After November’s Paris attacks, the European Commission proposed a new set of gun-control regulations that would, among other things, ban semi-automatics and institute a tracking system for firearms bought online. “The question of firearms is not limited to terrorist attacks,” a commission spokesperson said. “This directive is … about firearms and public security.”
In response, Europe’s gun owners are mobilizing like never before. A petition started by a Belgian sport shooter has attracted nearly 317,000 signatures, due to support from hunters’ associations, manufacturers and pro-gun groups like Firearms United, a grassroots group started in 2013, which also spearheaded an email campaign targeting “faceless and unelected Eurocrats wanting to take our guns.” Meanwhile, Brussels group FACE is organizing conferences and in-person meetings with lawmakers.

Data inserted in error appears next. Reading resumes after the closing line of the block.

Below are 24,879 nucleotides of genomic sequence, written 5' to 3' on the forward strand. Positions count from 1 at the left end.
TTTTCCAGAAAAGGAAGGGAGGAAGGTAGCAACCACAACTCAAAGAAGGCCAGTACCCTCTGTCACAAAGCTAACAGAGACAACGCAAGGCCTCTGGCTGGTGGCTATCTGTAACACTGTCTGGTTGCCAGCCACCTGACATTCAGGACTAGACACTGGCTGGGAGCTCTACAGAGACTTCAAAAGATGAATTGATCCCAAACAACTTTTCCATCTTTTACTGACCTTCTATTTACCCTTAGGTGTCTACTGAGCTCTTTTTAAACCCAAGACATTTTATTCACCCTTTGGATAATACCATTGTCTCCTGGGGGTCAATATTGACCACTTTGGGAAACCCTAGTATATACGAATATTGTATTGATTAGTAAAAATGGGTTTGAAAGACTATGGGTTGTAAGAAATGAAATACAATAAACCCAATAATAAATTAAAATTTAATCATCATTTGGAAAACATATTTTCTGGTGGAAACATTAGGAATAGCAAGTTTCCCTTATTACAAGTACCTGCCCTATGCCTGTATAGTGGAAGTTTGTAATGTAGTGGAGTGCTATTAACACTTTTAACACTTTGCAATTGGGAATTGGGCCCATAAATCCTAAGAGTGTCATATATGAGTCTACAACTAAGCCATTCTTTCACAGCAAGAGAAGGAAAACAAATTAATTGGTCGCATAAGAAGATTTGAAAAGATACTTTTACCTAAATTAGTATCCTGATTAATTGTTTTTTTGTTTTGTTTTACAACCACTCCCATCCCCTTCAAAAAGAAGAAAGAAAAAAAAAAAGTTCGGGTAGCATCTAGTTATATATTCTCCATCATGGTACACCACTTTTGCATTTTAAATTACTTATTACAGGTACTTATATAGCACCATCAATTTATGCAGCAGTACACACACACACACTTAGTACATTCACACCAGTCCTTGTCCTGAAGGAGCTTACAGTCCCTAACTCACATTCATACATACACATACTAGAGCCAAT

Despite the well-established futility of trying to stop crime by targeting the law-abiding, the proposal will probably move forward in some form. However, it seems the burgeoning pro-gun movement is already having an effect on the debate: “As always, we in the Commission are open to improvements to the text,” a Commission spokesperson said.